Immediately upon entering the village of Sepalau I was captured by the Indians and told that I would not be allowed to visit the lagoons unless I payed an outrageous fee and hired a guide. This sort of extortion is the inevitable result of commie do-gooders informing Indians of their victim-hood. Otherwise they would not know.
As I have told you too many times already, I was sick and weak. I had failed to take a walking stick on my little jaunt, so when I stumbled I instinctively grabbed a small tree that turned out to be a spine palm. I live in terror of spine palms, this is why.
This is an old trunk, the young trunks are fuzzier, the spines even sharper, and brittle as glass. So it was that I sharpened my pocket knife to a razor point then spent several hours digging until my hand looked like hamburger.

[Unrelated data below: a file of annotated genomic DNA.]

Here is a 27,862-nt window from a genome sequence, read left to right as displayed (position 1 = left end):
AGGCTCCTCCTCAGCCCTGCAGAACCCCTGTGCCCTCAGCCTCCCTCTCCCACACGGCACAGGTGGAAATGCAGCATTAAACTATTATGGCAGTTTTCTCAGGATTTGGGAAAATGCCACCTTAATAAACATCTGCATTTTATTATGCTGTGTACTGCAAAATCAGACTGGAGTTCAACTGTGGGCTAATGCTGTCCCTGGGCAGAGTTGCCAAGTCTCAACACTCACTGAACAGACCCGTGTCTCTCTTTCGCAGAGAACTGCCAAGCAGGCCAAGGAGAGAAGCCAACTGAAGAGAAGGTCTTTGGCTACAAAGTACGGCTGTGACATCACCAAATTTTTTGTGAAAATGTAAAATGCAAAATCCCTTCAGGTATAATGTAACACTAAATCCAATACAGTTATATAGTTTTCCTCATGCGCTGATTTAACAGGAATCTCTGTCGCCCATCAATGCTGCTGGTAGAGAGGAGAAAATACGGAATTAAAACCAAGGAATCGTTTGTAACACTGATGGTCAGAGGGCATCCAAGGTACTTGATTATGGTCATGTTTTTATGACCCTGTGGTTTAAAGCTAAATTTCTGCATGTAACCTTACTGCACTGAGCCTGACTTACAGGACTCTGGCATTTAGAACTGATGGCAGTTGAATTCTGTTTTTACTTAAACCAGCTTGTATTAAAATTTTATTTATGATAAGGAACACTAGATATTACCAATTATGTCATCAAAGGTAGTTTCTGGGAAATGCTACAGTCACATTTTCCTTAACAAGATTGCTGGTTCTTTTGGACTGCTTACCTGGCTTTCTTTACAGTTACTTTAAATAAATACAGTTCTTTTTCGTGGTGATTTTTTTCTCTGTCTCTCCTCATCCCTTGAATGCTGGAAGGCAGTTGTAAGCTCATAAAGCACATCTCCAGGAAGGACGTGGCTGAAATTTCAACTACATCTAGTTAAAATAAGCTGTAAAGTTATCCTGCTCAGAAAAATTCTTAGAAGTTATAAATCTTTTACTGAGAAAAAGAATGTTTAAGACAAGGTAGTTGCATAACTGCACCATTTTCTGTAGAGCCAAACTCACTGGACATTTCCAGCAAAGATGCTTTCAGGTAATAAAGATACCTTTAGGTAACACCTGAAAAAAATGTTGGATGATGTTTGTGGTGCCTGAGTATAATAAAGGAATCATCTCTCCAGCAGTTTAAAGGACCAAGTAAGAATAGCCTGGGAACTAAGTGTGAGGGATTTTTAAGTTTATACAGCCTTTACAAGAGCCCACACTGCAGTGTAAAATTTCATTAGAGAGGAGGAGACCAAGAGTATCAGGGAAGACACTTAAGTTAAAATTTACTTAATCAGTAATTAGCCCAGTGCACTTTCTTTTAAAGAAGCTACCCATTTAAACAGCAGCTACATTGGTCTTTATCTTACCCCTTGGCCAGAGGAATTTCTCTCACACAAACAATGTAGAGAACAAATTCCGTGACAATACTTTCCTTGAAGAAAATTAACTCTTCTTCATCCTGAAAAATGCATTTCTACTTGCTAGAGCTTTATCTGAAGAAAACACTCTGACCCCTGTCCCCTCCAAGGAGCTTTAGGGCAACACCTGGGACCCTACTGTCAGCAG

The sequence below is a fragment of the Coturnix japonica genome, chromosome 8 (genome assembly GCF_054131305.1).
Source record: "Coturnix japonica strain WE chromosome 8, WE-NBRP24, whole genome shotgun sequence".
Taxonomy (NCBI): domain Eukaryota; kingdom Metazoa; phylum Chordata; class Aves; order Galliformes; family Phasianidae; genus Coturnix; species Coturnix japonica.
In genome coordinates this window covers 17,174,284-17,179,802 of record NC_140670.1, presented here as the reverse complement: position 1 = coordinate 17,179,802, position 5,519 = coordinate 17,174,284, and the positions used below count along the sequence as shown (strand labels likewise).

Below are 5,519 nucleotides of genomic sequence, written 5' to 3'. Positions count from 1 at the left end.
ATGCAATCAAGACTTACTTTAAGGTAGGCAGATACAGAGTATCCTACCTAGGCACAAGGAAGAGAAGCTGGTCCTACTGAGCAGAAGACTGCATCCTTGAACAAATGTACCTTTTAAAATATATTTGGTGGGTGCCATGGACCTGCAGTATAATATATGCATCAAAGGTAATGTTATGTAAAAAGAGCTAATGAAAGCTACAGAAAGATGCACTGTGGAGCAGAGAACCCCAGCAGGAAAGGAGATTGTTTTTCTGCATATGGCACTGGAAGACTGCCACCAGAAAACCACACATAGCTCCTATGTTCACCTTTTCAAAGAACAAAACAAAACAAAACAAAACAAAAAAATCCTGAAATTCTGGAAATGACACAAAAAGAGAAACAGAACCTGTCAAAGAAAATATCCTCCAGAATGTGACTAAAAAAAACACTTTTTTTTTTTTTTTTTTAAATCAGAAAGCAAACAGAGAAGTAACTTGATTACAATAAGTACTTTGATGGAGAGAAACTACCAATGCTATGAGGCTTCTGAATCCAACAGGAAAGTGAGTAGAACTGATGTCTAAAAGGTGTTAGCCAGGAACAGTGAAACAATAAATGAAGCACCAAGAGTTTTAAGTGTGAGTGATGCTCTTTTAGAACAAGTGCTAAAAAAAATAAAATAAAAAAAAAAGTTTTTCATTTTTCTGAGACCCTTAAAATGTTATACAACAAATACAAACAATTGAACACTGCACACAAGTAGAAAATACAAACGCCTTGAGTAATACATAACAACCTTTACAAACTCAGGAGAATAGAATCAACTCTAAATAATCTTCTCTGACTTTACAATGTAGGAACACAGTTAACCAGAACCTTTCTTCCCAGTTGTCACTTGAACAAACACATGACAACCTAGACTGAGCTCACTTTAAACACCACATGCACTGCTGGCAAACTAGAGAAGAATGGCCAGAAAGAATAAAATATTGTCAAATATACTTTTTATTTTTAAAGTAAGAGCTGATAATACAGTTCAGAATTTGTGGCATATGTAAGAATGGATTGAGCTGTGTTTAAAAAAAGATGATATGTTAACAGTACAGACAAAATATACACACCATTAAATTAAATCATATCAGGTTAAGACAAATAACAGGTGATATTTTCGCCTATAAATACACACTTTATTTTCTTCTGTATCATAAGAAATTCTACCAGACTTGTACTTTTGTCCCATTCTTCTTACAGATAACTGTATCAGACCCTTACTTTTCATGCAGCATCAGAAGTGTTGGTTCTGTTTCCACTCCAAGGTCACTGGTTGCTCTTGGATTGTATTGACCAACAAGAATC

Just north of Chisec there are two famous caves, Jul Iq and Bombil Pec, which are controlled by local Kekchi communities. The same commies referenced above apparently thought it would be a good idea to show the locations on Google Earth, but the good news is they got it completely wrong. Cavers never publish the locations of caves, for it only encourages idiots.
There was even a sign and parking area, then a swinging bridge across the beautiful Rio San Simon. I expected to see a village, or at least a guard shack but there was nothing so I started hiking. I understand that poor rural people need to be reimbursed for the protection of their natural resources, so I would have been happy to pay, but there was no one to be seen.
After about a mile I found the well marked entrance to Jul Iq. The thoughtful folks had even fashioned crude steps going down into the muddy maw of the cave. It had been raining off and on for weeks so the outside was almost as muddy as the inside. I was wearing a tee shirt, shorts, and sandals, not good attire for caving in deep mud. My clothes were already filthy, but things were about to get much worse.